sundance 2019

Everything We Learned About Anton Yelchin From the New Documentary Love, Antosha

Love, Antosha. Photo: Courtesy of Sundance Institute

This post was originally published in January, after Love, Antosha premiered at the Sundance Film Festival.

At the 2017 Sundance Film Festival, Anton Yelchin turned in one of the best performances of his short career in Thoroughbreds, which he completed only weeks before his accidental death at the age of 27. Earlier this year, Yelchin became the subject of his own Sundance movie, the documentary Love, Antosha, which will almost certainly make you cry. It’s a poignant tribute to his life and talent, and it’s hard not to come away from the film hoping that you, too, could stand to be a little more like Anton Yelchin. Ahead of the movie’s release on August 2, here’s a rundown of the most interesting things we learned about the late actor in our Park City screening.

His parents’ story could be a film of its own.
As the Soviet Union crumbled in the late ’80s, a wave of anti-Semitic attacks convinced two of the nation’s top figure skaters, Viktor Yelchin and Irina Korina, that they needed to leave the country. So they sold everything they owned. As Irina mournfully recalls in the film, their worldly possessions netted them only $8,000, but that was enough for them to move to America with their infant son in tow. They settled in the Los Angeles area, where Anton grew up fluent in English and Russian.

Yelchin might have been the world’s greatest son.
The film takes its title from Yelchin’s sign-off in letters and emails to his мамуля, many of which are read onscreen. (In a fascinating choice, the narrator of Yelchin’s writing is Nicolas Cage, his co-star in 2014’s Dying of the Light.) In one typical story, when he was a child and his mother was sick, Yelchin gave her hand-drawn love notes every day, then he kept it up after she got better. The actor’s relationship with his parents is the film’s emotional anchor, and I suspect Love, Antosha may end up one of 2019’s top “call your mom” movies.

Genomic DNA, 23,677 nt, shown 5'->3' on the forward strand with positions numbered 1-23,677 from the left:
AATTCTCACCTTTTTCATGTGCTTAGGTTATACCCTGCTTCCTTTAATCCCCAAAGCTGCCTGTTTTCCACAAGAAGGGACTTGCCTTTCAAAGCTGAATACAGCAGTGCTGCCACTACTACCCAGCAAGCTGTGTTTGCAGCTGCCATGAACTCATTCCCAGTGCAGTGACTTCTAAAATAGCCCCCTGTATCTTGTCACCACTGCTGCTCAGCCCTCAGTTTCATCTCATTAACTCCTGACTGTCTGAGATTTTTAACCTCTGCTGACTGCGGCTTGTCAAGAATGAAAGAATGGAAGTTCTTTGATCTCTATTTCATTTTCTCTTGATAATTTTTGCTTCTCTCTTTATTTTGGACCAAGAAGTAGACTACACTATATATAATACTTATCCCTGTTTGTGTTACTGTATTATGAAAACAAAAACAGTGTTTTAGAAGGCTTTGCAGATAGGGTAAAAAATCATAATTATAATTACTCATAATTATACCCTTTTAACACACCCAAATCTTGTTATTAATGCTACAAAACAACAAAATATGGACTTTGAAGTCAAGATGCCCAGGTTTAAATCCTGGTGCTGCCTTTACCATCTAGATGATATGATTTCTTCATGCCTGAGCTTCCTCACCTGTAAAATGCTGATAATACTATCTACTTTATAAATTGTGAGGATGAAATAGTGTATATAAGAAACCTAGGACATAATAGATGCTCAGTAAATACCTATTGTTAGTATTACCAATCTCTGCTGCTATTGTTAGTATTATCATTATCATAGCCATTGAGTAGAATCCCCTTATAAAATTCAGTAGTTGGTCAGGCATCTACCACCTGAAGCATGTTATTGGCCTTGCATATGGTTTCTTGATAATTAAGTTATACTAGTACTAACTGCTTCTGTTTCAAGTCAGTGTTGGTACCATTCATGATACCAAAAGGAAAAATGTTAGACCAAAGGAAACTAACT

He lived with cystic fibrosis, but kept it under wraps.
As a child, Yelchin was diagnosed with cystic fibrosis, which necessitated hours of treatments and breathing exercises each day. (The average life expectancy for someone with cystic fibrosis is about 37 years; not wanting to upset him, Yelchin’s parents didn’t reveal the diagnosis to him until he was a teenager.) When he was young, Yelchin’s symptoms were less acute than other children with CF, but as he got into his 20s, the condition became more severe. Friends in the documentary speculate that part of his impossible work ethic — he acted in 69 projects over the course of his short career — could be attributed to his knowledge that he didn’t have as much time as the average person. Yelchin didn’t speak publicly about the disease, but after his death his parents donated $1 million to USC’s cystic fibrosis center, where he received treatment throughout his life.

He was practicing Hamlet monologues as a preteen.